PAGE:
How JustAnswer Works:
  • Ask an Expert
    Experts are full of valuable knowledge and are ready to help with any question. Credentials confirmed by a Fortune 500 verification firm.
  • Get a Professional Answer
    Via email, text message, or notification as you wait on our site.
    Ask follow up questions if you need to.
  • 100% Satisfaction Guarantee
    Rate the answer you receive.
Ask socrateaser Your Own Question
socrateaser, Lawyer
Category: Family Law
Satisfied Customers: 37828
Experience:  Retired (mostly)
Type Your Family Law Question Here...
socrateaser is online now
A new question is answered every 9 seconds

This question is for Socrateaser: Id like to know more

This answer was rated:

This question is for Socrateaser:

I'd like to know more about the peremptory challenge (PC) process. I had filed the PC on 7/1, expecting the clerk to kick it back to me because of the form I used. I never heard back. At my hearing on 7/10 the judge had my PC then (it was file stamped 7/10) and he denied it as untimely and that I indicated code 170.3 stating that since court had heard issues on 3/28/13, 3/14/12, & 7/11/11 - this is not a cause challenge rather it is a peremptory challenge per 170.6. I know the form was questionable, but I thought I was filing under the correct code, as I had been advised. Please explain the filing process. I don't want to re-file it only to have it presented on the same day as another of my hearings and for it to be deemed "untimely." Thank you. Also, the judge told me I could present it to him orally and he would swear me in and here my PC so I took this to mean that I can re-submit. Am I correct?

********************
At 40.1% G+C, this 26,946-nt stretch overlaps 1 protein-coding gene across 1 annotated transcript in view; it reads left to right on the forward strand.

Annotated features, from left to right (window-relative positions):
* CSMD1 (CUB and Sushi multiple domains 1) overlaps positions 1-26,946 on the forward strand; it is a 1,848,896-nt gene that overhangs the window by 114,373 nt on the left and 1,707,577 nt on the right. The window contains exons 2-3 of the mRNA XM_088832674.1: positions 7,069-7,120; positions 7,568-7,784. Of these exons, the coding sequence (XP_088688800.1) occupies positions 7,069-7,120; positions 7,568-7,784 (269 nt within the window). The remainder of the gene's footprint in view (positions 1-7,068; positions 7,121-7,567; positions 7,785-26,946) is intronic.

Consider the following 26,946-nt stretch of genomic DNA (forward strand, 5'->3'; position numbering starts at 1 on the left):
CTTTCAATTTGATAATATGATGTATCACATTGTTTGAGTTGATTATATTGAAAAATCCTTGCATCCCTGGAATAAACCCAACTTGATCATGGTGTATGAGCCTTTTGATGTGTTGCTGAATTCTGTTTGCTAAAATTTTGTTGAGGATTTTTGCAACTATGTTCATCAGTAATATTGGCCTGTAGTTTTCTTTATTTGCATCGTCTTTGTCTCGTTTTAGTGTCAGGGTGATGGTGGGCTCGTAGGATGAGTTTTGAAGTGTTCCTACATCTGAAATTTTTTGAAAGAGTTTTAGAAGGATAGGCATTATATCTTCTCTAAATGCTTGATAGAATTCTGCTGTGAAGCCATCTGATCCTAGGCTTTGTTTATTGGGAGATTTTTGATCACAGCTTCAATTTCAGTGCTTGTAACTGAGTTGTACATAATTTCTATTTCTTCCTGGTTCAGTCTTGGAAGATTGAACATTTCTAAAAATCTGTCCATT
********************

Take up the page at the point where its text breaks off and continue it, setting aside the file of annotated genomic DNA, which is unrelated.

Hello again,

I'm sorry you're having difficulties. California law is very complicated. You may want to restrict your questions to attorneys who are licensed in the jurisdiction.

Anyway, the law boils down to this. A one-time peremptory challenge may be made by a party against a judge pursuant to CCP 170.6 But such challenge is not allowed if the judge has decided a contested fact issue relating to the merits and the party appears in the same proceedings or in a continuation of the proceedings in which the contested fact issue was decided. See Stephens v. Sup.Ct. (Lawrence John Stephens Trust) (2002) 96 CA4th 54, 61.

Since your judge apparently has heard several issues in the case, you cannot disqualify the judge using a peremptory challenge. Your only recourse is to challenge the judge for cause, pursuant to CCP 170.3(c).

Hope this helps.

Customer: replied 3 years ago.

Thanks, XXXXX XXXXX difficult and Ca. Law is very complicated. Here is my confusion: I was told to file the PC under 170.6 by a lawyer I consulted with. I think you then told me it needed to be under 170.3 because the judge had heard issues in the case. And to further complicate this (for me) the judge wrote on the minute order that my form indicated the challenge is per 170.3. This is not a 'cause' challenge, rather, it is a Peremptory Challenge per 170.6...


All the info conflicts and all I want to do is get rid of this rotten judge. Please provide the instructions, CCP, and form needed via link if possible. I'm not giving up yet, I don't go down that easy. Stupid-stubborn maybe, but I'm still in this.